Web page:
• November 13, 2013

    At Page Turner, Maria Bustillos weighs in on the controversy surrounding Isaac Fitzgerald’s hiring as Buzzfeed’s books editor—and his declaration to publish only positive reviews—with a bit of background context: “It bears mentioning that Fitzgerald’s views are very much in line with those of the San Francisco literary establishment whence he hails. The influential essay by Heidi Julavits, published more than a decade ago in the Believer, ‘Rejoice! Believe! Be Strong and Read Hard!‘ was written explicitly against ‘snark’ and in favor of more positive book reviewing.”

    Joseph Brodsky dropped out of school after finishing seventh grade, but he famously held his poetry students to high academic standards, forcing them to memorize and transcribe up to four pages of 19th-century Russian poetry overnight. If you aspire to Brodsky’s level of rigor, you can check out his reading list for having an “intelligent conversation.”

    Joseph Brodsky

    Joseph Brodsky

    Are smartphones ruining fiction? Writer Robert Lanham thinks so: “I find it impossible to write fiction that’s set after 2002. Not because I’m a Gen-X-er waxing nostalgic… It’s just that it’s inconceivable to depict contemporary times authentically without including interludes where characters stare at their cell phones instead of advancing their plotlines—their lives—towards some conclusion. Which is, as a thing to read, mind-numbingly dull. Unless I write ‘and then his Galaxy 4′s battery died,’no one can ever get lost, forget an important fact, meet a partner outside of a dating site, or do anything that doesn’t eventually have them picking up a phone.”

    The New York Times profiles Daniel Alarcon, a young Peruvian writer who writes in English, and whose new novel, At Night We Walk in Circles, is out this month.

    And speaking of the Times, the paper has named staffer Tanzina Vega as its first beat reporter on race and ethnicity.

    The New Yorker’s Mary Norris sits in on a round of Literary Jeopardy at McNally Jackson, with editors Lorin Stein and Edwin Frank facing off against Bookforum contributor Ruth Franklin and former Bookforum editor Eric Banks.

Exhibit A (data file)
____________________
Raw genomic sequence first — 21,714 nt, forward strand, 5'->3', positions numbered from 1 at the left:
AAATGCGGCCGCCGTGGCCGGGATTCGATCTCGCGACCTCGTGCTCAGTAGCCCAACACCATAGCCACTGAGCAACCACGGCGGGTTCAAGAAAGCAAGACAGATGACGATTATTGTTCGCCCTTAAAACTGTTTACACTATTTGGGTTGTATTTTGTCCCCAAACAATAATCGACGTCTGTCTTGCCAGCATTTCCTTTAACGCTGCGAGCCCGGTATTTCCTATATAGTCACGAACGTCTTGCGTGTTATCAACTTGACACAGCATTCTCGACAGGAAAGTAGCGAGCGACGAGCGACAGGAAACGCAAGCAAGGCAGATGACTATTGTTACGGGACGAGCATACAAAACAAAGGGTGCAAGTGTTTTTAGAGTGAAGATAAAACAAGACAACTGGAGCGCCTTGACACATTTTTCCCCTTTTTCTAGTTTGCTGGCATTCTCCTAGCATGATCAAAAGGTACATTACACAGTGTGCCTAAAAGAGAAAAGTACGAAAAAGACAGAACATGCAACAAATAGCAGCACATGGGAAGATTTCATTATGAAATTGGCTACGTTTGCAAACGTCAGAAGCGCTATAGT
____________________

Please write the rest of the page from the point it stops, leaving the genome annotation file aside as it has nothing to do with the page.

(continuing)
• Tuesday was a big day for professional shake-ups in journalism. Following news that reporters Matt Bai and Brian Stelter were leaving the New York Times (for Yahoo! News and CNN, respectively), the big story was that New York Times Magazine editor Hugo Lindgren is on the way out—and apparently not at his own volition. At the Awl, Choire Sicha names fourteen people who could fill Lindgren’s shoes.

    Ernest Hemingway put in a word for Ballantine Ale, Frederick Forsyth for Rolex, Mark Twain for Campbell’s soup: vintage advertisements starring famous authors.hemingway

    At n+1, Ben Kunkel responds to news of Twitter going public with a manifesto arguing that social media is “basically non-economic and non-productive” and therefore should be administered like a public good. “The time has come,” Kunkel writes, “to socialize social media.”

    Graphic novelist Allison Bechdel talks with the Atlantic about what it was like to see her graphic memoir Fun Home adapted for the stage.

    Texas state senator Wendy Davis, the woman who became a national media sensation earlier this year for holding an eleven-hour-filibuster to block legislation that would have banned abortions in Texas after twenty weeks of pregnancy, has signed a deal to write an autobiography. The book will come out in 2014 with Blue Rider Press.

    A new survey of members of the PEN American Center about government surveillance shows that it’s a topic that many writers are deeply concerned about. Out of the 528 members questioned, 73 percent said that they have “never been as worried about privacy rights and freedom of the press as they are today,” and 28 percent said they had “curtailed or avoided activities on social media.”

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